Affiliates are Native communities or organizations who come “in-house” with SGF usually because they are emerging programs (less than five years old) or projects that do not yet have the staff or capacity to run as solo 501(c)(3) non-profit, tax-exempt organization. Being an Affiliate allows a group to direct its efforts towards accomplishing its goals and objectives while SGF assists with administration, technical training, fiscal management, program oversight and organizational development. SGF’s assistance allows Affiliates to fully participate in community-based organizing efforts and direct action campaigns.
Our Affiliates cover a wide array of Indigenous communities, tribal groups and bioregions. They begin their affiliate relationship with Seventh Generation Fund at different points of entry. Some groups become Affiliates for just a short duration in order to become established or to accomplish a particular program or project. In these instances, an Affiliate may only need our organizational expertise for fiscal management and program development, implementation and support. For example, we might offer training in setting up by-laws or establishing a Board of Directors.
Other projects remain affiliated with SGF on a long-term basis – some have been with us for over a decade. Generally, the core goal of the SGF Affiliate Program is to build the capacity and knowledge base of the programs and projects we support so that they can “spin off” in a few years and become independent of SGF’s oversight and fiscal management. When this happens, there is no longer a fiduciary relationship or any management by SGF of grant funding or donations.
It is important to note that, in some instances, SGF is not the source of funding for an Affiliate. Some Affiliates obtain grants from other sources and SGF helps with financial management & administrative services, technical & technological training, site visits and other types of assistance.
The Seventh Generation Fund Affiliate Program is by application only. Organizations need to down load the Affiliate Application Cover Sheet, complete and return to SGF via mail at PO Box 4569 Arcata, CA 95518. Affiliate applications can be submitted in June every year, or submitted throughout the year for special circumstances. Please allow 3-4 for weeks for review.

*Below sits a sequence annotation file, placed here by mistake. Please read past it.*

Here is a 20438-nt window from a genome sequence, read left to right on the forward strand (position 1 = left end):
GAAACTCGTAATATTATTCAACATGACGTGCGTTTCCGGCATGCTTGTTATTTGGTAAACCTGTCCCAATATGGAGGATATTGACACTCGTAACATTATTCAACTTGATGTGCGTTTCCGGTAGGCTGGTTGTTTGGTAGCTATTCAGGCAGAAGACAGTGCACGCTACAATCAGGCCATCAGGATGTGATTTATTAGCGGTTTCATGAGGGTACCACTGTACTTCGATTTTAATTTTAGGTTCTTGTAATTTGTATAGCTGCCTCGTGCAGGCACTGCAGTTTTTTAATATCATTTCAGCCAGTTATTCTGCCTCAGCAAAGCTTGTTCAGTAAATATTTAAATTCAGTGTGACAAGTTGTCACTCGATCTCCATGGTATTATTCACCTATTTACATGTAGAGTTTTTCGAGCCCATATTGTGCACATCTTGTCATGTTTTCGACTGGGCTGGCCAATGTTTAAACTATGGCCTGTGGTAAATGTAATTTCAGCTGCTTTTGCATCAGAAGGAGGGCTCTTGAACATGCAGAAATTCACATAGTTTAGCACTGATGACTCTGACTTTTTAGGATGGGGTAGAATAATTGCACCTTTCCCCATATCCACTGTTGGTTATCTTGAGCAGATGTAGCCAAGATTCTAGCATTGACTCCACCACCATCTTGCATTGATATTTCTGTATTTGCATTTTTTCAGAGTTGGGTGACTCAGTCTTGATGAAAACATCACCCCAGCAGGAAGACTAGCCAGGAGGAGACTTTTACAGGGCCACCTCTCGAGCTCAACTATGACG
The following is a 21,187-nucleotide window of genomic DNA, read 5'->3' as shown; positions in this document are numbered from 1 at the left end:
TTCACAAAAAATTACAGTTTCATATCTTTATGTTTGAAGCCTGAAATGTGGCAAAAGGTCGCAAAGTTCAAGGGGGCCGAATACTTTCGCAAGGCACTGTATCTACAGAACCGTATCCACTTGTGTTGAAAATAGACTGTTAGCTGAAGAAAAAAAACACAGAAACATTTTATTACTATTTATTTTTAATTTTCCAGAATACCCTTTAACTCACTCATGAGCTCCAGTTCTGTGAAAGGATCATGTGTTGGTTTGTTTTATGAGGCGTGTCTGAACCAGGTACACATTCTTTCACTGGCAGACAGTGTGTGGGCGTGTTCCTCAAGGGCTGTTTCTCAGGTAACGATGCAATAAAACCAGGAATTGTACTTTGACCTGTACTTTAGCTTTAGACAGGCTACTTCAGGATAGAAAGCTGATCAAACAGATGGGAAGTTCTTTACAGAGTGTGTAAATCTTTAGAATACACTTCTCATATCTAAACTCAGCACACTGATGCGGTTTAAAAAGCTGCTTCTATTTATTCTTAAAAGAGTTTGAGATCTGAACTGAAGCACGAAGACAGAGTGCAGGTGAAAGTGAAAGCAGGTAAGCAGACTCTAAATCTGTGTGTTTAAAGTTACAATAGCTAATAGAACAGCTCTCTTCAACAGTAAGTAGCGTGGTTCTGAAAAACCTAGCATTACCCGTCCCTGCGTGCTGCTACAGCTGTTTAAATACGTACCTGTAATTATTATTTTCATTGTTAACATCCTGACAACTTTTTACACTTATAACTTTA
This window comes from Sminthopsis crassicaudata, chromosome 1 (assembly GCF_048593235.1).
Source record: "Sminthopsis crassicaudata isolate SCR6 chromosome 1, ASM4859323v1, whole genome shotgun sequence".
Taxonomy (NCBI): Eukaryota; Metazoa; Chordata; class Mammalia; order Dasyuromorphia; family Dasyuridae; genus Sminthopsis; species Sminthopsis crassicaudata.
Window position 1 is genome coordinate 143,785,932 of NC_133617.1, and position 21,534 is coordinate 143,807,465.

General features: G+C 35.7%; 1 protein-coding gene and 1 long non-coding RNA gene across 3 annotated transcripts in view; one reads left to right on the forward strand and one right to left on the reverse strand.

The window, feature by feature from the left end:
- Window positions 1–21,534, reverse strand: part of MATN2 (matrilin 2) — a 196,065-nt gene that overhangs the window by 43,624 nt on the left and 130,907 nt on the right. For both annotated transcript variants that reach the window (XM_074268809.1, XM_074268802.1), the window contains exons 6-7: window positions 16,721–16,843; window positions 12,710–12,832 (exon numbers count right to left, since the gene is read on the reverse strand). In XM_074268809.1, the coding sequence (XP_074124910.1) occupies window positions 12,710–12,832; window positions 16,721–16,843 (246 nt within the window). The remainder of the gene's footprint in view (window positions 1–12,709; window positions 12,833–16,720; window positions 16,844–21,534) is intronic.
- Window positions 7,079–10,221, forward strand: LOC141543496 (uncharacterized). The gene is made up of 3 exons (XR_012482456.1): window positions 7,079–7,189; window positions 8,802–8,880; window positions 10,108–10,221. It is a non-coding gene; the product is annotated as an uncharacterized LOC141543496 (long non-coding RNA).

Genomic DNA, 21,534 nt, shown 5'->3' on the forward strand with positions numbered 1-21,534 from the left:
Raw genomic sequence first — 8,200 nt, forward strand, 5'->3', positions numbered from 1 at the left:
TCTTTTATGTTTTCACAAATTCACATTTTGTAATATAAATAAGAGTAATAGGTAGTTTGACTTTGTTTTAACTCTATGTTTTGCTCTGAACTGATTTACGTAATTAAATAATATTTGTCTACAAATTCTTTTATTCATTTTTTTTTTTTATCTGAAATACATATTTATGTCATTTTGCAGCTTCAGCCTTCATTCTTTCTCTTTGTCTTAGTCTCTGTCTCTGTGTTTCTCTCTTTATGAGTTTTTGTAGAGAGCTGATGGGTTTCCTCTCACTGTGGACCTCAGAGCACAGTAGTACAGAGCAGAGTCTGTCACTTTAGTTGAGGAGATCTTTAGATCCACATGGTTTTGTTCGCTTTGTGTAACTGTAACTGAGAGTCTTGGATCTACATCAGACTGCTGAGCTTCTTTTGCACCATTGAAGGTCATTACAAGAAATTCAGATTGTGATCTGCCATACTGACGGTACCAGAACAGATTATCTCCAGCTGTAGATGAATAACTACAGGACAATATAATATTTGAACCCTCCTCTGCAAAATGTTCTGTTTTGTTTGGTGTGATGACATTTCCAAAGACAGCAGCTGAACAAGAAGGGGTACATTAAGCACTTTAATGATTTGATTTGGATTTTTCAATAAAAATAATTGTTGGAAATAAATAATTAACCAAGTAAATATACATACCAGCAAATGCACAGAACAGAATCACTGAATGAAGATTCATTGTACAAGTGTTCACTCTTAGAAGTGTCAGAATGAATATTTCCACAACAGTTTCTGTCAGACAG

Seventh Generation Fund Affiliates FY 2016 – 2017top ↑
1) Barbareno Chumash Council, (barbarenochumashcouncil.com) Chumash (CA)
Revitalizing the Chumash community and youth through teaching traditional songs, expanding language programs and through reviving the maritime canoe cultural practices, such as the Tomol Crossing event.
2) Bay Area American Indian Two Spirits, (https://www.facebook.com/baaitscommunity) Multi-Tribal (CA)
Restore and recover the role of Two-Spirit people within the American Indian/First Nations community by creating a forum for the spiritual, cultural and artistic expression of Two-Spirit people.
3) Blue Heaven Harnessing Hope (MT)
Create tools for youth to strengthen and support their own spirit.
4) Coyote’s Paw, Yurok/Hupa (CA)
Offering workshops on traditional art forms, such as feather, woodwork and canoe workshops, to mentor tribal members within Native communities and to assist in creating economic development tools to promote self-sufficiency.
5) Generations-Indigeous Ways, Lakota (SD)
To enhance the strength of the Lakota culture through Indigenous science in the land of the Seven Council Fires.
6) Guardians of Our Ancestors' Legacy (WY)
Reclaim connection to ancestral Yellowstone landscapes, preservation of the grizzly bear within ancestral lands.
7) Ho’opae Pono/Hawaiian Peacemaking Project, Kanaka Maoli (HI)